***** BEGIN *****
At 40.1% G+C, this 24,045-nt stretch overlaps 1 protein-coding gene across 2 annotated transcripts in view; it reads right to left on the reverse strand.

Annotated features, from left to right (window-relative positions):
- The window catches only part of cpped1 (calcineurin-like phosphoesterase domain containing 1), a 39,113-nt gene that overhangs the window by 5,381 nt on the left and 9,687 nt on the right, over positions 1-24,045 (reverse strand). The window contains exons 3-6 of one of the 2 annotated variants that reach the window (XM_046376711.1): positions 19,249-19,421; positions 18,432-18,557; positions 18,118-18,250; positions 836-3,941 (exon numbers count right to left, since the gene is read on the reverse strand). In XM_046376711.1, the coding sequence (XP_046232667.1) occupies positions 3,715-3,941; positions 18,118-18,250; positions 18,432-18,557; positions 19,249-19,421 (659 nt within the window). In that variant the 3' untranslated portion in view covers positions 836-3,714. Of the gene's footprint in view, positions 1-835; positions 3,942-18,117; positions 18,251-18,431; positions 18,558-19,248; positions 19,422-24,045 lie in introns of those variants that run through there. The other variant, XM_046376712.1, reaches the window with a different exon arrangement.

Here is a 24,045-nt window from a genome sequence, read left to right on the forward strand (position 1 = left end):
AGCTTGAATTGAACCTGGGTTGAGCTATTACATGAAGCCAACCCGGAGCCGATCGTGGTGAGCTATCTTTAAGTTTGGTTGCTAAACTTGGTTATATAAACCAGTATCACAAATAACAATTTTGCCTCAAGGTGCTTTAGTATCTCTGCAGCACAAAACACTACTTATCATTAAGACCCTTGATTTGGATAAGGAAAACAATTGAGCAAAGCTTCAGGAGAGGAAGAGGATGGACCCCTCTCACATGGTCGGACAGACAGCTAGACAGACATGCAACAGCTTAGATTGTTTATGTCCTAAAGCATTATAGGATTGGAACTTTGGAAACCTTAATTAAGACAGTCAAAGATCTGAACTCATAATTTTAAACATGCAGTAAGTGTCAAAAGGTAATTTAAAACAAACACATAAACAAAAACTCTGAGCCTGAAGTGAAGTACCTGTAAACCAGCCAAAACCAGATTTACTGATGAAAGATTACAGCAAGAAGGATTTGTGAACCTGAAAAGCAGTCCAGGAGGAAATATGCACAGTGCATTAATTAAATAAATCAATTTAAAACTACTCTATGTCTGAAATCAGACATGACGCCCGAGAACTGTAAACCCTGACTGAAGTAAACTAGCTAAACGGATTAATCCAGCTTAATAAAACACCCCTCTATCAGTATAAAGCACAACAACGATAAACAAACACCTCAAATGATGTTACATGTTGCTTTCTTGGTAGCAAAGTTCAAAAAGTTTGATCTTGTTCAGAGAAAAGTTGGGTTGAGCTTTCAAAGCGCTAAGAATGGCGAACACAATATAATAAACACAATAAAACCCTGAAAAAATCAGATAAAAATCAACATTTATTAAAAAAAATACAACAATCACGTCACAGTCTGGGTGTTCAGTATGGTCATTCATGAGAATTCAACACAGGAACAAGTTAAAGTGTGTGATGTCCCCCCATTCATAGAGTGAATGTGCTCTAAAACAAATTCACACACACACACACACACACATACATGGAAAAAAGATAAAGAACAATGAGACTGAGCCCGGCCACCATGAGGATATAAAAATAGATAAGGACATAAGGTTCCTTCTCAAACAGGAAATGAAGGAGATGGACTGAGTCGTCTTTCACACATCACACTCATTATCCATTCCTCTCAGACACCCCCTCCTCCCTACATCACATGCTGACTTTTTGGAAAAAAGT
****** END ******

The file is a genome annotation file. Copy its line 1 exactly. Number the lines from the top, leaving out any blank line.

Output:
At 40.1% G+C, this 24,045-nt stretch overlaps 1 protein-coding gene across 2 annotated transcripts in view; it reads right to left on the reverse strand.